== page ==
Imagination in Writing

There are always those people, whether in class or on the job, that never seem to be paying any attention. That was me. I remember times in class that I would have to ask a friend to catch me up, or re-read a section of text that we had just gone over because I had missed it. There were countless hours during homework that my pencil would stop moving and my mind would start drifting. Ever since I can remember I carried a running story in my head. I would randomly start new stories, or switch between a couple. I had different centuries, characters, plots, and places, but I always had them straight in my head. I carried running dialogue in my head while doing chores such as dishes, gardening, mowing the lawn, or cleaning my room. I left out no details, whether it be weather, time of day, clothing, or food, I always knew what my characters were up to. 

As time went on, I had a lot of tense situations when I was a child. Situations I couldn’t escape. So I created my own escape. When things became tense or I became a target, my mind would retreat to the 1800s where Eliza was riding her Palomino bareback across a green pasture, or where Cory was fishing in a beautiful creek on a sunny afternoon barefoot and wearing overalls. I would recreate the scenarios I dealt with and have my characters overcome the obstacles I could not. They became the heroes I couldn’t become and with bravery faced their adversaries, stood up to them, and won. Every. Single. Time. Then as I got a little older, my characters experienced the emotions I faced with me. When I would retreat to my room, Eliza would be crying in her room and someone would come and comfort her with the words I wanted to be comforted with. It was then I realized how to make a character come alive. When I would lay down at night, unable to sleep, the book would pick up exactly as it had left off. Eliza would wipe her eyes, pick herself up, look in the mirror, smile, and say, “I can do this.” Then the next morning, I would do the same. I lived the life I wanted through my mind. I created people and characters that related to the people in my life. I created a different version of me.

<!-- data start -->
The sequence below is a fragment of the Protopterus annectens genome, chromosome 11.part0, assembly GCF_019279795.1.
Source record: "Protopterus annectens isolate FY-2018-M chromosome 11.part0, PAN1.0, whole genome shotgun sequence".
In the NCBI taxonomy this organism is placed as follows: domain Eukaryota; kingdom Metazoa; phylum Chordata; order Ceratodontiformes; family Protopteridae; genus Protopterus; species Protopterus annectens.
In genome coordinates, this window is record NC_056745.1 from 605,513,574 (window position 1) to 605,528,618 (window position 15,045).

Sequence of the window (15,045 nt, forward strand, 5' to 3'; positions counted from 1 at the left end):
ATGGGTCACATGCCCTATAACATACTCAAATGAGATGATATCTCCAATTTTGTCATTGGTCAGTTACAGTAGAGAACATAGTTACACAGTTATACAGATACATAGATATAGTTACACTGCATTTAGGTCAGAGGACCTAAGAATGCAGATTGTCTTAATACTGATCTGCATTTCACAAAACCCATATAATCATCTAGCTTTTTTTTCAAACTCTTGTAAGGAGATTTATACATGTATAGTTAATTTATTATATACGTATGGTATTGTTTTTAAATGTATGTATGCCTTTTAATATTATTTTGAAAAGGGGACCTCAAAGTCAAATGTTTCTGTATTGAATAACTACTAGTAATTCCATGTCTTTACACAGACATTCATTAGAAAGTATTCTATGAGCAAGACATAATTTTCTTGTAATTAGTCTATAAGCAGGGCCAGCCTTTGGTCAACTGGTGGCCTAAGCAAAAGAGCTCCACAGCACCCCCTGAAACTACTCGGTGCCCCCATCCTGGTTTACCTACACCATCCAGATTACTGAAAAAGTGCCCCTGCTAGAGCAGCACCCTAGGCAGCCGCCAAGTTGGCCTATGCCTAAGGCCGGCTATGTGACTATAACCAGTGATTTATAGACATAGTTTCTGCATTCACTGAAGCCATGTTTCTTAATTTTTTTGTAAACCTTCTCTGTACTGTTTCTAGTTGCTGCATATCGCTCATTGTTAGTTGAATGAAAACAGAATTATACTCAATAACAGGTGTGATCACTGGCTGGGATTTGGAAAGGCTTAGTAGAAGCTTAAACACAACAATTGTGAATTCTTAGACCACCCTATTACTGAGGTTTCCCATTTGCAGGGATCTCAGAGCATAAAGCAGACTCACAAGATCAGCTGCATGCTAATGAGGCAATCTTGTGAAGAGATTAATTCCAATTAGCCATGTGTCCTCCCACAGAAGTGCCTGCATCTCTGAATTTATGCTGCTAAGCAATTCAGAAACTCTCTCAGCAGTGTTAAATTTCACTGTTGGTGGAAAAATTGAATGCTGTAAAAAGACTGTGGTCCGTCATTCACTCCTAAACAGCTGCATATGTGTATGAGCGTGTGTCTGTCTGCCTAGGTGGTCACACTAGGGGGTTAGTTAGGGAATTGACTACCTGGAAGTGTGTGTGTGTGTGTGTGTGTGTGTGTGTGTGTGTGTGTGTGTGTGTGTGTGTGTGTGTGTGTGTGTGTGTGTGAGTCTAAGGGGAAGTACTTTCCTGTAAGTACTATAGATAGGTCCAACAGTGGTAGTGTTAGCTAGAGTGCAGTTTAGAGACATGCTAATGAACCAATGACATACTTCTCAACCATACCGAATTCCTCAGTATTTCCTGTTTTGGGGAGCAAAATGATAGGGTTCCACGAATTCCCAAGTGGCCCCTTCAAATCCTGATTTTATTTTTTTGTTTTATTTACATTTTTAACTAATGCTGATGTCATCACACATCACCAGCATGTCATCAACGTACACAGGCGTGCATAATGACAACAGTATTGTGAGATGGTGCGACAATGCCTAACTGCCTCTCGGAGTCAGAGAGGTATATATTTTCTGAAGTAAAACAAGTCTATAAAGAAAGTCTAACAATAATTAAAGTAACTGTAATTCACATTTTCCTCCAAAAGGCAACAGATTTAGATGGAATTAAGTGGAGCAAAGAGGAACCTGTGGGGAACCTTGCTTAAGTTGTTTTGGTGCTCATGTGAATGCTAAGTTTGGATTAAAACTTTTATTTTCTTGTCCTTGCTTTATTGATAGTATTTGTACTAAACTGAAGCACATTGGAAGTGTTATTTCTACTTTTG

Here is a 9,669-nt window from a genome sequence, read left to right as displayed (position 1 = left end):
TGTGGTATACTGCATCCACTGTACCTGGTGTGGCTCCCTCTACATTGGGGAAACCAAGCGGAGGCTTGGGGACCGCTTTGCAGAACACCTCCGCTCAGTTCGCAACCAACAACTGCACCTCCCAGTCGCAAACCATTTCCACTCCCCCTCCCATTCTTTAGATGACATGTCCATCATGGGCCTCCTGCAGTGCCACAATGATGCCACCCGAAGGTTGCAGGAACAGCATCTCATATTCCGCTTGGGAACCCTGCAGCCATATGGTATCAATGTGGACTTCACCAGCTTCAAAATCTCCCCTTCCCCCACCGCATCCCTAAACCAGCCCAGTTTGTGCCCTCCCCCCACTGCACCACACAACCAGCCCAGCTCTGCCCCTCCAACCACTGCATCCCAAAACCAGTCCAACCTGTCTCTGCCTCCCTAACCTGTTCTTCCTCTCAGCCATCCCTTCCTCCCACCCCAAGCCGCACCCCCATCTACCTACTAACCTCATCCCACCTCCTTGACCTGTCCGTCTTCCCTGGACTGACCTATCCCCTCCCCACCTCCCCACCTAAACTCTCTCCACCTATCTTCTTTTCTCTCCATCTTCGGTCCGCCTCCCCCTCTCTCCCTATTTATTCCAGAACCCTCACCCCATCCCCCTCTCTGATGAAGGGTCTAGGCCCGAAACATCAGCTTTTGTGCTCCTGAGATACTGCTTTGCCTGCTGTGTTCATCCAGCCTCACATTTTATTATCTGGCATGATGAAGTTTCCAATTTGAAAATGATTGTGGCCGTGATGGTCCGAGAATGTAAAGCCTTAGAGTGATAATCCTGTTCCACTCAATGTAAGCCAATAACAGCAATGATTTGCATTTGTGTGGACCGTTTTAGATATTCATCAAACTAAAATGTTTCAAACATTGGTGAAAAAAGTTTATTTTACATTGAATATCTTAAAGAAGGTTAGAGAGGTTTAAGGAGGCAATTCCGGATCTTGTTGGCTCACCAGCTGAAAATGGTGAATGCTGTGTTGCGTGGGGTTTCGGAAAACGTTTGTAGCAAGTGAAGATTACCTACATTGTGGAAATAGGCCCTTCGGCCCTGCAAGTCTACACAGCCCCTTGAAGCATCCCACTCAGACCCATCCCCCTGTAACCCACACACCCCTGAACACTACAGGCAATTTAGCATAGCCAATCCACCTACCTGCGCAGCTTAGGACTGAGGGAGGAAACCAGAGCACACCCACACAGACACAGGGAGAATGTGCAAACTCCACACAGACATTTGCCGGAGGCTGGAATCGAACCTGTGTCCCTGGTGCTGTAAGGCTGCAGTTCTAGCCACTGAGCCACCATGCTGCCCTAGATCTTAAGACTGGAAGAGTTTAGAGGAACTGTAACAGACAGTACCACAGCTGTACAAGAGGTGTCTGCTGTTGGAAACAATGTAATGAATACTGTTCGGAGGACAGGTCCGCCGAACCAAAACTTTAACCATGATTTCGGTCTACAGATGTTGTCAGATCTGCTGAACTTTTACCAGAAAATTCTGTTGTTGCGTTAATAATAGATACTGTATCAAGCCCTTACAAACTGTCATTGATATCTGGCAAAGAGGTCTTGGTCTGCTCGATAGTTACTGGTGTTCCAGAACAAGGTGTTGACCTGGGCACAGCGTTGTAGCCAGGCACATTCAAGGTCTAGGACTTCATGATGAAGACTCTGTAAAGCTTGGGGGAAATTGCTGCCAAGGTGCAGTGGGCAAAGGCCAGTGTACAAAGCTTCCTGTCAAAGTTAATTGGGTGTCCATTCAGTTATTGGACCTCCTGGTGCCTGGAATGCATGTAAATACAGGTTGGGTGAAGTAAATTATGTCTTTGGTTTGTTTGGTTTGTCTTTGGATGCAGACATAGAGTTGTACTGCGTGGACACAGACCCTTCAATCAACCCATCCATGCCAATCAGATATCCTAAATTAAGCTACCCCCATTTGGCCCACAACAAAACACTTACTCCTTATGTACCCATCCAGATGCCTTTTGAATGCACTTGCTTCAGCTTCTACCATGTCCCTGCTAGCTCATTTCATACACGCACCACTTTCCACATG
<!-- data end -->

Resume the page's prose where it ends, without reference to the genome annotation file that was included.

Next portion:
When I was diagnosed with Graves Disease at fourteen, I retreated to those places once again. When I was in so much pain I didn’t want to move, my characters reappeared riding horses, fishing, running, laughing, and living life with their families. The experiences I had in life shaped me to become the writer I am today. I can bring a character alive and put them through situations that are painful, unfair, and devastating and evoke every emotion that accompanies those scenarios. However, you can always overcome, and that is what my characters have proved time and again. Just like I have overcome so many of my obstacles in life through my characters, there are so many that do the same. So how much does imagination affect writing? An indescribable amount. Imagination opens the door to whatever reality you want to create and brings it to life. For a writer, imagination is everything. 


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